Changes at Companies House The Economic Crime and Corporate Transparency Act

Amber Monaghan

Amber Monaghan

Solicitor

The Economic Crime and Corporate Transparency Act 2023 (the “Act”) aims to deliver a range of reforms to tackle economic crime and improve transparency over corporate entities. The Act received Royal Assent in October 2023 and will be coming into force in stages.

Key changes

The reforms will result in a number of changes to the role of Companies House, including:
  • Identity verification for all new and existing registered company directors, people with significant control (PSCs), and those filing documents at Companies House.
  • Broadening the registrar’s powers to become a more active gatekeeper over company creation and a custodian of more reliable data.
  • Improving the financial information on the register so that the register is more reliable and accurate, reflects the latest advancements in digital technology and enables better business decisions.
  • Provision of greater investigation and enforcement powers for Companies House and increasing their ability to share relevant information with partners.
  • Enhancing the protection of personal information provided to Companies House to protect individuals from fraud and other harms.

First changes coming into effect

Companies House has stated that the first changes under the Act will be introduced from March 2024. These include:
  • Greater powers to query information. Companies House will be able to question and reject information that seems incorrect or inconsistent with information already on the register.
  • Stronger checks on company names. Companies House will have the power to reject an application for an incorporation or a change of name where the name could give a false or misleading impression to the public.
  • New rules for registered office addresses. This will mean all companies must have an appropriate address at all times and will not be able to use a PO Box as their registered office address.
  • A requirement for all companies to supply a registered email address. The registered email address will be requested within the incorporation process, and for existing companies, on filing their next confirmation statement.
  • A requirement for all companies to confirm they are forming the company for a lawful purpose when they incorporate. Every year, the company will need to confirm that its future activities will be lawful on their confirmation statement.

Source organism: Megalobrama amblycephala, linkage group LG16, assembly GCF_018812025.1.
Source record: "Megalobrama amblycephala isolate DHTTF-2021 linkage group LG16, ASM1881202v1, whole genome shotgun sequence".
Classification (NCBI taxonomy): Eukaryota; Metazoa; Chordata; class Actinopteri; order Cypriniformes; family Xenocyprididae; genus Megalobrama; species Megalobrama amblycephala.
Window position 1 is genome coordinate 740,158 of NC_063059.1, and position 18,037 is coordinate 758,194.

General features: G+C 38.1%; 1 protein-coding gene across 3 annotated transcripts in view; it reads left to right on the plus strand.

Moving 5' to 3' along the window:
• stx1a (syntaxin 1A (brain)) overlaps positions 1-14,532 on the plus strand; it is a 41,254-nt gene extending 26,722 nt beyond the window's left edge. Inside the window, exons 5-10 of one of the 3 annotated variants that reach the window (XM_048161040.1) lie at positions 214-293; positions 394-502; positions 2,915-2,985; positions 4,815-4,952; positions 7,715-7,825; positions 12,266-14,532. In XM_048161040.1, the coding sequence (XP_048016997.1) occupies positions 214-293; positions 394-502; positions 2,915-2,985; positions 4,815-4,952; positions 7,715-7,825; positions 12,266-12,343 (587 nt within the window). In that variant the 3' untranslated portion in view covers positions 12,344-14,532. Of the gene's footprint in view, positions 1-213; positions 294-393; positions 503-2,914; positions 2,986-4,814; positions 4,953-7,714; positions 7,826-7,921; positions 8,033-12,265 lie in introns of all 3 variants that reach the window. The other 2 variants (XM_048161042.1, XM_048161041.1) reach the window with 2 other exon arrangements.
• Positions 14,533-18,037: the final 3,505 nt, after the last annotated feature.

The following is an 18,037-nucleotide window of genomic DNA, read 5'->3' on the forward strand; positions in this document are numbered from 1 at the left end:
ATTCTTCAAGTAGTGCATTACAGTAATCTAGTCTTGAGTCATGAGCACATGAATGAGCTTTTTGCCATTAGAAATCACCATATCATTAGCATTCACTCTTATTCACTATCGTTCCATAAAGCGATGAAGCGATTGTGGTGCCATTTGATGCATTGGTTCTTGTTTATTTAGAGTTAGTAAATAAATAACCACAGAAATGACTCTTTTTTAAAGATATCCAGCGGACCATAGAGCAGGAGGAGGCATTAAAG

• Annotations on the register to let users know about potential issues with the information that has been supplied to Companies House.
  • Taking steps to clean up the register, using data matching to identify and remove inaccurate information.
  • Sharing data with other government departments and law enforcement agencies.

Further changes to be introduced

Other measures under the Act, such as identity verification, changes to accounts filing and protecting personal information will be introduced later, as many of these changes need system development and secondary legislation before they are introduced.
 
Identity verification will apply to all directors, PSCs, members of limited liability partnerships (LLPs) and anyone acting on behalf of a company. It is expected that Companies House will put in place a digital service to verify a person’s identity using ID documents, such as a passport. For existing companies, there will be a transition period for all directors and PSCs to verify their identity at Companies House.
 
Changes to accounts filing will involve transitioning towards filing accounts by software only, streamlining the accounts filing options for small and micro-entity companies and removing the option to file abridged accounts.
 
Protecting personal information will allow individuals to apply to have their residential address, day of birth, signatures and business occupation suppressed from historical documents filed at Companies House. These measures will come into force over the next two years in a phased approach.
 
Companies House fees will also be increasing in 2024 to fund the cost of the new powers and the wider package of reforms in the Act.
 
If you have any queries about anything mentioned in this article, please contact Amber Monaghan or get in touch with one of our corporate team today.


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